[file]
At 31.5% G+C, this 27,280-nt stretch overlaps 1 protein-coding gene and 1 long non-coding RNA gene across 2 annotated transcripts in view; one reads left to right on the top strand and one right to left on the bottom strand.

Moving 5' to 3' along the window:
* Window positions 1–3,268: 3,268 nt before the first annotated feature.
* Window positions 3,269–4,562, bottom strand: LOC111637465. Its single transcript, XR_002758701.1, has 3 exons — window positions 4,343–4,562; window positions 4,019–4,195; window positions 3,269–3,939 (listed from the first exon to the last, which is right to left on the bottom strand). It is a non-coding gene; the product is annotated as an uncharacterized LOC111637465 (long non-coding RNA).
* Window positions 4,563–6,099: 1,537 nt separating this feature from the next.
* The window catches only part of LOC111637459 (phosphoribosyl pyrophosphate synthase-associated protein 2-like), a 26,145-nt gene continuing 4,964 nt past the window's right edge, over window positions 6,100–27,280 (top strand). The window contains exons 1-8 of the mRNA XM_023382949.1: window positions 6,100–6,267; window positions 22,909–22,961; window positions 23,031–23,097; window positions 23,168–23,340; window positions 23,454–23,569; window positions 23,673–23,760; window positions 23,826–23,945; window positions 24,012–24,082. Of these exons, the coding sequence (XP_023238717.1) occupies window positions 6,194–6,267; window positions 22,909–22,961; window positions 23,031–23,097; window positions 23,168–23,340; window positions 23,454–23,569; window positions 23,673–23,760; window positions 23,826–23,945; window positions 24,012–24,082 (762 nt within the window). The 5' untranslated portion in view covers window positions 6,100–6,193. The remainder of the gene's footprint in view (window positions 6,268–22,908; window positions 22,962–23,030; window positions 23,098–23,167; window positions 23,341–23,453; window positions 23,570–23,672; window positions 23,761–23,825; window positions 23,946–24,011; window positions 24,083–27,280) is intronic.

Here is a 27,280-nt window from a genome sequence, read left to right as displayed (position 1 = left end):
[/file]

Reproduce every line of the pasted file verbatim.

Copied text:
At 31.5% G+C, this 27,280-nt stretch overlaps 1 protein-coding gene and 1 long non-coding RNA gene across 2 annotated transcripts in view; one reads left to right on the top strand and one right to left on the bottom strand.

Moving 5' to 3' along the window:
* Window positions 1–3,268: 3,268 nt before the first annotated feature.
* Window positions 3,269–4,562, bottom strand: LOC111637465. Its single transcript, XR_002758701.1, has 3 exons — window positions 4,343–4,562; window positions 4,019–4,195; window positions 3,269–3,939 (listed from the first exon to the last, which is right to left on the bottom strand). It is a non-coding gene; the product is annotated as an uncharacterized LOC111637465 (long non-coding RNA).
* Window positions 4,563–6,099: 1,537 nt separating this feature from the next.
* The window catches only part of LOC111637459 (phosphoribosyl pyrophosphate synthase-associated protein 2-like), a 26,145-nt gene continuing 4,964 nt past the window's right edge, over window positions 6,100–27,280 (top strand). The window contains exons 1-8 of the mRNA XM_023382949.1: window positions 6,100–6,267; window positions 22,909–22,961; window positions 23,031–23,097; window positions 23,168–23,340; window positions 23,454–23,569; window positions 23,673–23,760; window positions 23,826–23,945; window positions 24,012–24,082. Of these exons, the coding sequence (XP_023238717.1) occupies window positions 6,194–6,267; window positions 22,909–22,961; window positions 23,031–23,097; window positions 23,168–23,340; window positions 23,454–23,569; window positions 23,673–23,760; window positions 23,826–23,945; window positions 24,012–24,082 (762 nt within the window). The 5' untranslated portion in view covers window positions 6,100–6,193. The remainder of the gene's footprint in view (window positions 6,268–22,908; window positions 22,962–23,030; window positions 23,098–23,167; window positions 23,341–23,453; window positions 23,570–23,672; window positions 23,761–23,825; window positions 23,946–24,011; window positions 24,083–27,280) is intronic.

Here is a 27,280-nt window from a genome sequence, read left to right as displayed (position 1 = left end):